As well as being a way of keeping the risk of injury to their most vital players to a minimum, leaving Anderson (and Broad, potentially) out at Edgbaston gives them the chance to see whether Steven Finn (and/or Graeme Onions) is good enough as a genuine alternative to those in possession at the moment. Seeing if a player is ready for Test match cricket is surely not ‘devaluing the cap’. Is it not exactly what the selectors have done with Jonny Bairstow? When England were getting through 25 players in the course of a series was that not devaluing the honour far more than resting one or two players for one Test match? If there were no international standard options waiting in the wings they would not be going down this route. The point is that top level sport is very much a squad game. The best teams have the best (and biggest) squads and utilise those to great effect.

England usually take 16 players on overseas tours and select 13 for each home Test. To suggest that picking one member of that squad in place of another is devaluing the cap is frankly a little bizarre. The only change to the names called up for Edgbaston has been the absence of Anderson, the other 12 remain the same as at Trent Bridge. It is not as if they have plucked someone from the village green to make up the numbers, whoever they choose is going to be someone with previous experience at the highest level and who has been in and around the squad for a number of years. We must get away from the idea that managing players’ workloads and making use of the options available is somehow morally corrupt. This is a golden age of fast bowlers in this country, take advantage of that fact.


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Matt H

07 Jun 2012 07:03

I’m with James on this. They’ve been devalued in several ways – the Champions Trophy, series not linked to any Tests, being played after Test series, being far too many. There’s also too much tinkering of the regulations by the ICC with things like the powerplays.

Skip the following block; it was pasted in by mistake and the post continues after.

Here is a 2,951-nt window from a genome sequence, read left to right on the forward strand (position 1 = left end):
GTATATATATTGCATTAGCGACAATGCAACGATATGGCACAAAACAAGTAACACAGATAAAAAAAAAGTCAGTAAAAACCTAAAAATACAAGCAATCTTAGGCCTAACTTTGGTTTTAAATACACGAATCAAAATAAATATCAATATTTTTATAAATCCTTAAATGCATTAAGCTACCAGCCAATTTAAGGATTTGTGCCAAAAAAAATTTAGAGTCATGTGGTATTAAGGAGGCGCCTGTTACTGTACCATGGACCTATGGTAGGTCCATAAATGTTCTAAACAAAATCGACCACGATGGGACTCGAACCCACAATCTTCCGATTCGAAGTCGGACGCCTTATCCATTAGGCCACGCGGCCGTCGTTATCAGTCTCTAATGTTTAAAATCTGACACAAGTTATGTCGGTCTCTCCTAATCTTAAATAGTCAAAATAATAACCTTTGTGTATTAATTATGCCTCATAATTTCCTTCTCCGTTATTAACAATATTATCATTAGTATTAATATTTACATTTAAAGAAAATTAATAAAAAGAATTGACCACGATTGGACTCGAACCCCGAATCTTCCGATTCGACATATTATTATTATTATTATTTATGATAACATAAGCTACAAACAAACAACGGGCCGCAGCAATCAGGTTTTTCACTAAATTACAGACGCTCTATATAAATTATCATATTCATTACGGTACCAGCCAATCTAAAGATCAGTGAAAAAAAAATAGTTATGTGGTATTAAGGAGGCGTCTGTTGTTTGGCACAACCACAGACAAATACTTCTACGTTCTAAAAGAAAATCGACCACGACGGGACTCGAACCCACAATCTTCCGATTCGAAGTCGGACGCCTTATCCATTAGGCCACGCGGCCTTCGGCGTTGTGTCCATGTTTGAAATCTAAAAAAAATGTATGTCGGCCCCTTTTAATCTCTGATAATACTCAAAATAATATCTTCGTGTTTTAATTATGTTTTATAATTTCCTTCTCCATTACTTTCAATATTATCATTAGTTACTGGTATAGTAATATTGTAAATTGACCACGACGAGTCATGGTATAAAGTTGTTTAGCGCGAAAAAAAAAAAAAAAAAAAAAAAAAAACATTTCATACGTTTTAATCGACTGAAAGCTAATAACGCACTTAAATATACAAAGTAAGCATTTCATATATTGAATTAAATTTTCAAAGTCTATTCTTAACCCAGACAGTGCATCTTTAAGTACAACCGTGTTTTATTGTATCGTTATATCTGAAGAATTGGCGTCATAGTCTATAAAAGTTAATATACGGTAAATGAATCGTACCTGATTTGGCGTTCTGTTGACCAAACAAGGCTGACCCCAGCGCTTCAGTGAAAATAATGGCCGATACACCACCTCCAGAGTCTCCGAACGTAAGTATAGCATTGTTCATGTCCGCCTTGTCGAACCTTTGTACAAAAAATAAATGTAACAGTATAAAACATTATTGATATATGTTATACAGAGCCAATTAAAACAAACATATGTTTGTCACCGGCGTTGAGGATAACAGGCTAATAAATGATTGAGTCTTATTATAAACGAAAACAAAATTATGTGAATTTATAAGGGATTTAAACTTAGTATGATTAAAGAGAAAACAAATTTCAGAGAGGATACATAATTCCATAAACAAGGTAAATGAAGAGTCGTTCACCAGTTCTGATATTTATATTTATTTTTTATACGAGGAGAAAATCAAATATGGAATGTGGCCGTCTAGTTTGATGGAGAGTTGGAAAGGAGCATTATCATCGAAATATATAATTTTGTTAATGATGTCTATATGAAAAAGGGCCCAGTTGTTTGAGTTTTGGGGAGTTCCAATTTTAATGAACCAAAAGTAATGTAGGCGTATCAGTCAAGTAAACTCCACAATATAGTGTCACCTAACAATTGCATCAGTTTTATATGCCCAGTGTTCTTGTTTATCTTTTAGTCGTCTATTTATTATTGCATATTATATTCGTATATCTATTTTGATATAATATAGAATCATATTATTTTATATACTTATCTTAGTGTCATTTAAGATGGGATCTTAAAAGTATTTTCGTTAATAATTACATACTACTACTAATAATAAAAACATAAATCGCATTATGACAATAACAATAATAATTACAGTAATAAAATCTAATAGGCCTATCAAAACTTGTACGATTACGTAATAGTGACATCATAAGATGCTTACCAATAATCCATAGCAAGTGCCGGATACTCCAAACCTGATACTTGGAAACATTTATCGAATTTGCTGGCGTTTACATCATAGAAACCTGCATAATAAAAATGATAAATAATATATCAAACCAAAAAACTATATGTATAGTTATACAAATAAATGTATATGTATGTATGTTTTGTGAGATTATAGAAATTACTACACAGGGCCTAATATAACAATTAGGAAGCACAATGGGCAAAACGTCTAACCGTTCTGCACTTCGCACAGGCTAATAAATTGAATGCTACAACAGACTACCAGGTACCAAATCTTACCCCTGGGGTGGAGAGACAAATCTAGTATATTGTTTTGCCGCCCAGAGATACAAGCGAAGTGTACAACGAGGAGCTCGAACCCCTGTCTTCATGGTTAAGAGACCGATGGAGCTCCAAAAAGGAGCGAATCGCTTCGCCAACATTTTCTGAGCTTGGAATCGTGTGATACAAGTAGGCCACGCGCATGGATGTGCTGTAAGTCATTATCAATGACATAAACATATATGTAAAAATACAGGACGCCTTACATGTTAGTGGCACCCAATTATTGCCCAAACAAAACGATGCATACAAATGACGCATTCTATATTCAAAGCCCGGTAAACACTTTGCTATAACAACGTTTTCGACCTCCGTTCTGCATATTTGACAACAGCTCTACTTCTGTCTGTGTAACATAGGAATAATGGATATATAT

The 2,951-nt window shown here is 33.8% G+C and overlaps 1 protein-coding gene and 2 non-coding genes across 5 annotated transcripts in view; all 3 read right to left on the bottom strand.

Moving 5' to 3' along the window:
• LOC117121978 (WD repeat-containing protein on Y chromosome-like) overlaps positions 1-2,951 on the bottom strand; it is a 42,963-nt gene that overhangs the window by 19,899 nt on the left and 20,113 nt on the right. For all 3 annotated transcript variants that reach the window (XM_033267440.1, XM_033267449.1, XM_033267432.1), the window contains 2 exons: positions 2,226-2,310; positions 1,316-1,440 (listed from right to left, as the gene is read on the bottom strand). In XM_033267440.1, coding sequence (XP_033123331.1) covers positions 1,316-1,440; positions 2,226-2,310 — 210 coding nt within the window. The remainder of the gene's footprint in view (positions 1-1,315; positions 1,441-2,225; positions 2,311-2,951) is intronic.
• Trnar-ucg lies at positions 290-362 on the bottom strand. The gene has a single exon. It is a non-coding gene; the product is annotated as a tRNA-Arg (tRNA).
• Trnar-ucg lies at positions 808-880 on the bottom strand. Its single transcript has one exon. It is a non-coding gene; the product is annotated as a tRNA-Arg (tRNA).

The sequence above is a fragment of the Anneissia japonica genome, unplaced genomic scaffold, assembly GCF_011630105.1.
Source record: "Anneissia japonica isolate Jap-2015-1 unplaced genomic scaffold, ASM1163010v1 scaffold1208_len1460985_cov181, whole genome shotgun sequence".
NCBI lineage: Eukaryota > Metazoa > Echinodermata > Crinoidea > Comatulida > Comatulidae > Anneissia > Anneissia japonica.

James Knight

06 Jun 2012 19:52

I think that’s a little harsh. I quite enjoyed the World Cup, but the point about not many of the games being memorable is a fair one. The biggest problem is that outside of the World Cup there’s too many games that don’t mean anything.

If they were played before Test series rather than after I think that would be much better. I don’t know why they changed that.


Richard Clemerson

06 Jun 2012 17:35

I just don’t see what purpose the 50 over format serves anymore, to me it serves up sterile, predictable cricket that just isn’t memorable in any way.

T20 has clearly eclipsed it as a spectacle for folks who enjoy crash bash 4 & 6 cricket and I doubt too many test cricket fans will really care if ODI’s survive or not.

I honestly can’t remember the last time that I watched an ODI all the way through (or at all) and really struggle to recall any memorable matches in recent years.


James Knight

06 Jun 2012 16:05

I don’t particularly dislike ODI’s, I don’t really want them to be abolished entirely. We don’t need as many, obviously, but they shouldn’t just be gotten rid of.

I’ve seen suggestions that Jimmy Anderson might be next to go down the KP route.


Richard Clemerson

06 Jun 2012 15:14

Of course the burn out problem would be helped no end if 50 over ODI’s were consigned to the dustbin.

If only the rest of he squad could be persuaded to do a Pietersen……..